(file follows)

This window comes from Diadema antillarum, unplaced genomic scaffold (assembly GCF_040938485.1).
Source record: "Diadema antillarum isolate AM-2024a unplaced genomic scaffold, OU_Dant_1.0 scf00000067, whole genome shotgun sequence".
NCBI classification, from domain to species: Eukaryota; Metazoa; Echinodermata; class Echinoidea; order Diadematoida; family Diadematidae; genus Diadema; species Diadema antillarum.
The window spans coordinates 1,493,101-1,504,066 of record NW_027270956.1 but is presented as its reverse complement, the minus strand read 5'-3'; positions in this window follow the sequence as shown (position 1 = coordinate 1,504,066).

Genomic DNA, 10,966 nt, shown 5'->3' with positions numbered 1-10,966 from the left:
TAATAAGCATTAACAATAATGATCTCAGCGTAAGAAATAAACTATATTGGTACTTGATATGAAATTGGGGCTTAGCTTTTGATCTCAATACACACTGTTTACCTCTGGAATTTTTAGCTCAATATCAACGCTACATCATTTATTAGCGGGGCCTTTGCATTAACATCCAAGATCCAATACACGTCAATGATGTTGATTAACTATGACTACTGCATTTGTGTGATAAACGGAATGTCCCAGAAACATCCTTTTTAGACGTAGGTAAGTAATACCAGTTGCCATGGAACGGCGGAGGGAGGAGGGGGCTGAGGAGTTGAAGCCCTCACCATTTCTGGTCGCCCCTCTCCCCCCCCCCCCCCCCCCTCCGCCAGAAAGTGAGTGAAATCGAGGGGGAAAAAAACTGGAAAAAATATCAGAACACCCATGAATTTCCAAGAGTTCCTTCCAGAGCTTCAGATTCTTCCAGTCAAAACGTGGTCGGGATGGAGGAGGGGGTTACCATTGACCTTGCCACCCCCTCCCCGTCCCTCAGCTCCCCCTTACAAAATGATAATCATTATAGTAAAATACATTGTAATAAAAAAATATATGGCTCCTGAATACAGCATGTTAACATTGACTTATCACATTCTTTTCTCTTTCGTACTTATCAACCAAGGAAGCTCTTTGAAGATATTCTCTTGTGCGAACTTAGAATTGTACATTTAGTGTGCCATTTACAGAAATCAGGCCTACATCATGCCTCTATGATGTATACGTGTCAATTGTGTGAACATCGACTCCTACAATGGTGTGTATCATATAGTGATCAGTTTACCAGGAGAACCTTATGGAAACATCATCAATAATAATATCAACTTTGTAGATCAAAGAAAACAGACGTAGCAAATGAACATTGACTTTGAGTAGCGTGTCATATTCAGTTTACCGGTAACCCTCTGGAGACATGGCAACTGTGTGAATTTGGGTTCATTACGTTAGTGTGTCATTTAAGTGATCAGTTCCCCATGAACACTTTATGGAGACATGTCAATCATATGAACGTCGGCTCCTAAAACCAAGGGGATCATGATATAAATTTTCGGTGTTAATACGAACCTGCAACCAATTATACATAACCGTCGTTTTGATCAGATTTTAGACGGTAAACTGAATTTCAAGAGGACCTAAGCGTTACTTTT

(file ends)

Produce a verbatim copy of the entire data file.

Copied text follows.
This window comes from Diadema antillarum, unplaced genomic scaffold (assembly GCF_040938485.1).
Source record: "Diadema antillarum isolate AM-2024a unplaced genomic scaffold, OU_Dant_1.0 scf00000067, whole genome shotgun sequence".
NCBI classification, from domain to species: Eukaryota; Metazoa; Echinodermata; class Echinoidea; order Diadematoida; family Diadematidae; genus Diadema; species Diadema antillarum.
The window spans coordinates 1,493,101-1,504,066 of record NW_027270956.1 but is presented as its reverse complement, the minus strand read 5'-3'; positions in this window follow the sequence as shown (position 1 = coordinate 1,504,066).

Genomic DNA, 10,966 nt, shown 5'->3' with positions numbered 1-10,966 from the left:
TAATAAGCATTAACAATAATGATCTCAGCGTAAGAAATAAACTATATTGGTACTTGATATGAAATTGGGGCTTAGCTTTTGATCTCAATACACACTGTTTACCTCTGGAATTTTTAGCTCAATATCAACGCTACATCATTTATTAGCGGGGCCTTTGCATTAACATCCAAGATCCAATACACGTCAATGATGTTGATTAACTATGACTACTGCATTTGTGTGATAAACGGAATGTCCCAGAAACATCCTTTTTAGACGTAGGTAAGTAATACCAGTTGCCATGGAACGGCGGAGGGAGGAGGGGGCTGAGGAGTTGAAGCCCTCACCATTTCTGGTCGCCCCTCTCCCCCCCCCCCCCCCCCCTCCGCCAGAAAGTGAGTGAAATCGAGGGGGAAAAAAACTGGAAAAAATATCAGAACACCCATGAATTTCCAAGAGTTCCTTCCAGAGCTTCAGATTCTTCCAGTCAAAACGTGGTCGGGATGGAGGAGGGGGTTACCATTGACCTTGCCACCCCCTCCCCGTCCCTCAGCTCCCCCTTACAAAATGATAATCATTATAGTAAAATACATTGTAATAAAAAAATATATGGCTCCTGAATACAGCATGTTAACATTGACTTATCACATTCTTTTCTCTTTCGTACTTATCAACCAAGGAAGCTCTTTGAAGATATTCTCTTGTGCGAACTTAGAATTGTACATTTAGTGTGCCATTTACAGAAATCAGGCCTACATCATGCCTCTATGATGTATACGTGTCAATTGTGTGAACATCGACTCCTACAATGGTGTGTATCATATAGTGATCAGTTTACCAGGAGAACCTTATGGAAACATCATCAATAATAATATCAACTTTGTAGATCAAAGAAAACAGACGTAGCAAATGAACATTGACTTTGAGTAGCGTGTCATATTCAGTTTACCGGTAACCCTCTGGAGACATGGCAACTGTGTGAATTTGGGTTCATTACGTTAGTGTGTCATTTAAGTGATCAGTTCCCCATGAACACTTTATGGAGACATGTCAATCATATGAACGTCGGCTCCTAAAACCAAGGGGATCATGATATAAATTTTCGGTGTTAATACGAACCTGCAACCAATTATACATAACCGTCGTTTTGATCAGATTTTAGACGGTAAACTGAATTTCAAGAGGACCTAAGCGTTACTTTT